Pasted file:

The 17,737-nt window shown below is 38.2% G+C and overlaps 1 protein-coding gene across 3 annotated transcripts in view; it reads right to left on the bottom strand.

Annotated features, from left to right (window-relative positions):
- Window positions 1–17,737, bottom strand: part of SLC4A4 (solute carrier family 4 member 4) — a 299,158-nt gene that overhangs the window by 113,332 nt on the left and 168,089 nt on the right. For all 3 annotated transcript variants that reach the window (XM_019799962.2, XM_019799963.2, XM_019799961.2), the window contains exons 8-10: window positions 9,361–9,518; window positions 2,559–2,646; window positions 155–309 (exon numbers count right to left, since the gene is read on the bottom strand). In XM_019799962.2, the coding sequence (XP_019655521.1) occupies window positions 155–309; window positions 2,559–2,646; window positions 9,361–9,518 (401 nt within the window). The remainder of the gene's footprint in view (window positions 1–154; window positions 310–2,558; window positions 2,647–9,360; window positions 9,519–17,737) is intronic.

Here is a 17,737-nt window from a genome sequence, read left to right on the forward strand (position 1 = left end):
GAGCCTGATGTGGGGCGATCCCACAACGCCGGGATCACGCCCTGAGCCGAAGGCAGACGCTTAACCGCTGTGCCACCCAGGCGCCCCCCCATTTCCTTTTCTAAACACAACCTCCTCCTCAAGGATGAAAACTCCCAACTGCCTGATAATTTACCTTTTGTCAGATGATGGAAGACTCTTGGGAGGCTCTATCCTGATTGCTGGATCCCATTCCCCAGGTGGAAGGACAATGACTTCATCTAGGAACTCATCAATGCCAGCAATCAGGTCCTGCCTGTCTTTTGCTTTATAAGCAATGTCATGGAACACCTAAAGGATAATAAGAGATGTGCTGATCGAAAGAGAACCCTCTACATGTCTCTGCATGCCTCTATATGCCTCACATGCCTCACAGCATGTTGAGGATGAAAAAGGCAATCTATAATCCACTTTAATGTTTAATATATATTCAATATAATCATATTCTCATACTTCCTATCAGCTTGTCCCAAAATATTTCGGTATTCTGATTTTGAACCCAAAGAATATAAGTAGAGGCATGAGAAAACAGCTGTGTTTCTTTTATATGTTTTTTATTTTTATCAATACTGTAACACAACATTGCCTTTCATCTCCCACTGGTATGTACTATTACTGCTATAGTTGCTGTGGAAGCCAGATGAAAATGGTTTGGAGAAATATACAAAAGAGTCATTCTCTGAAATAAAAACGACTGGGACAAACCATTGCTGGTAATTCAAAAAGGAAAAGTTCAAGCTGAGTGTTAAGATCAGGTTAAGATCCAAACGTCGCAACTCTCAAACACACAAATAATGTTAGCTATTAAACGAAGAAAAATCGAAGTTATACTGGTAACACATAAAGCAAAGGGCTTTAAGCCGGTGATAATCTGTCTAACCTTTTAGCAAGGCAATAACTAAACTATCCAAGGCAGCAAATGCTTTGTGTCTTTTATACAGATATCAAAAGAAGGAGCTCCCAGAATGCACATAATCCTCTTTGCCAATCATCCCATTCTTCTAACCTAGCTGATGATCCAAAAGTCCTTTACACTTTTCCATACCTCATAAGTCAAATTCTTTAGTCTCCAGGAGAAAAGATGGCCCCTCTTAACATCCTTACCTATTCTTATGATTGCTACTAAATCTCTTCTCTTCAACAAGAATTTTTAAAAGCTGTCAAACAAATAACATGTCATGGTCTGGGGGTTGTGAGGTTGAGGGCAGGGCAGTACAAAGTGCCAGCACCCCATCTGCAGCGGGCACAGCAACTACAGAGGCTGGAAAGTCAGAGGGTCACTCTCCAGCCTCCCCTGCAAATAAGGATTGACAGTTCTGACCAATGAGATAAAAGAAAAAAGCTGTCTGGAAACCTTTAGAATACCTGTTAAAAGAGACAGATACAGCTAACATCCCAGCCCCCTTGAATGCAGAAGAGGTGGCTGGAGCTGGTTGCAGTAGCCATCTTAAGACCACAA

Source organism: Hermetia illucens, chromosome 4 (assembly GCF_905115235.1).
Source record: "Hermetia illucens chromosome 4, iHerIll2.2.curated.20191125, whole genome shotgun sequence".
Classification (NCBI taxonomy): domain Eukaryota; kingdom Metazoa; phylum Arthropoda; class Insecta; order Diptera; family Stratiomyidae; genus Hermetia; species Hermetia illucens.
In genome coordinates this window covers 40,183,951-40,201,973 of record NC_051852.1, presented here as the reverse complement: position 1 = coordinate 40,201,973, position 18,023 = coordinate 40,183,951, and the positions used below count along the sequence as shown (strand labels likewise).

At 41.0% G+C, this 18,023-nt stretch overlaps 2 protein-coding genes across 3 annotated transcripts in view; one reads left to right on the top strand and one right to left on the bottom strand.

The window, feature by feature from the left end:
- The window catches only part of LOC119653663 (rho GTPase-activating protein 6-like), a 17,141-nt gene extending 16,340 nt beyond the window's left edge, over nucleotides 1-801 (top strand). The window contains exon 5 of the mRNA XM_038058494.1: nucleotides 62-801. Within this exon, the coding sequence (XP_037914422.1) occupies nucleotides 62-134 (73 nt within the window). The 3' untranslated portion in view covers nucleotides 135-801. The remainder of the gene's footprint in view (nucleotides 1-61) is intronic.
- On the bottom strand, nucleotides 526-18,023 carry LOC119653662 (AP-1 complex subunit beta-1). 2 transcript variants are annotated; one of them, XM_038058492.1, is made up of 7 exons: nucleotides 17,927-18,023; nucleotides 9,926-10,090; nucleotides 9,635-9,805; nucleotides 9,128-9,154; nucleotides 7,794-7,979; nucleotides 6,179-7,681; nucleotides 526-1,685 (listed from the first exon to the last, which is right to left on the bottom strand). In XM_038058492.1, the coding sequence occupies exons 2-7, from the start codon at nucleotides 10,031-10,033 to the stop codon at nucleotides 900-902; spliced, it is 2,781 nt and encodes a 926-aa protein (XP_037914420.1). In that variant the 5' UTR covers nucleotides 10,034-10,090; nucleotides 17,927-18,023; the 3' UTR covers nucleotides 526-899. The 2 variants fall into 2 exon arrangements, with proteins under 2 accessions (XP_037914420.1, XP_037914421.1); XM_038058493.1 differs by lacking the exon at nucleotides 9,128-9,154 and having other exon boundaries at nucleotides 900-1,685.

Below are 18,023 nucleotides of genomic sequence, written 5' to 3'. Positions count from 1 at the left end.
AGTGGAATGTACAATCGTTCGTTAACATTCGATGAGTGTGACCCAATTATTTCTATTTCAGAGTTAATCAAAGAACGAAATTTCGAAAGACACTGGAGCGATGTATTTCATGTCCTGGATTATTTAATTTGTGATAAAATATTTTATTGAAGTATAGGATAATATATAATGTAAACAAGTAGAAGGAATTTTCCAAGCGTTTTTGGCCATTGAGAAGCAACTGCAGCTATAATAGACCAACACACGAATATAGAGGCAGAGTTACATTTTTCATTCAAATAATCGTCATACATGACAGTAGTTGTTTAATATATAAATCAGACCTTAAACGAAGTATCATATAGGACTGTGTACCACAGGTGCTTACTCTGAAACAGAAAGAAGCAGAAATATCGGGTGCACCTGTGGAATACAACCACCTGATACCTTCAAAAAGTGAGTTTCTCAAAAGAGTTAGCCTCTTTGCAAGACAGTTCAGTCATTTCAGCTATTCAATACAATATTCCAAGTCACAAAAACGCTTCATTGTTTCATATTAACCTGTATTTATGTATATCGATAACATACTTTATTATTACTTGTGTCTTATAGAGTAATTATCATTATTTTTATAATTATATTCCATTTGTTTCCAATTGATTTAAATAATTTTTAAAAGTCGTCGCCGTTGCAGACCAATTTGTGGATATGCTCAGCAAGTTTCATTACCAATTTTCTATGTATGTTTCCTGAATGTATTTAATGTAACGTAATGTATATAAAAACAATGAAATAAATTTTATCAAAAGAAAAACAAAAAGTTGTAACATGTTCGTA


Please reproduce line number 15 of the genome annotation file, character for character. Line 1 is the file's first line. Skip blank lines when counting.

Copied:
AGTGGAATGTACAATCGTTCGTTAACATTCGATGAGTGTGACCCAATTATTTCTATTTCAGAGTTAATCAAAGAACGAAATTTCGAAAGACACTGGAGCGATGTATTTCATGTCCTGGATTATTTAATTTGTGATAAAATATTTTATTGAAGTATAGGATAATATATAATGTAAACAAGTAGAAGGAATTTTCCAAGCGTTTTTGGCCATTGAGAAGCAACTGCAGCTATAATAGACCAACACACGAATATAGAGGCAGAGTTACATTTTTCATTCAAATAATCGTCATACATGACAGTAGTTGTTTAATATATAAATCAGACCTTAAACGAAGTATCATATAGGACTGTGTACCACAGGTGCTTACTCTGAAACAGAAAGAAGCAGAAATATCGGGTGCACCTGTGGAATACAACCACCTGATACCTTCAAAAAGTGAGTTTCTCAAAAGAGTTAGCCTCTTTGCAAGACAGTTCAGTCATTTCAGCTATTCAATACAATATTCCAAGTCACAAAAACGCTTCATTGTTTCATATTAACCTGTATTTATGTATATCGATAACATACTTTATTATTACTTGTGTCTTATAGAGTAATTATCATTATTTTTATAATTATATTCCATTTGTTTCCAATTGATTTAAATAATTTTTAAAAGTCGTCGCCGTTGCAGACCAATTTGTGGATATGCTCAGCAAGTTTCATTACCAATTTTCTATGTATGTTTCCTGAATGTATTTAATGTAACGTAATGTATATAAAAACAATGAAATAAATTTTATCAAAAGAAAAACAAAAAGTTGTAACATGTTCGTA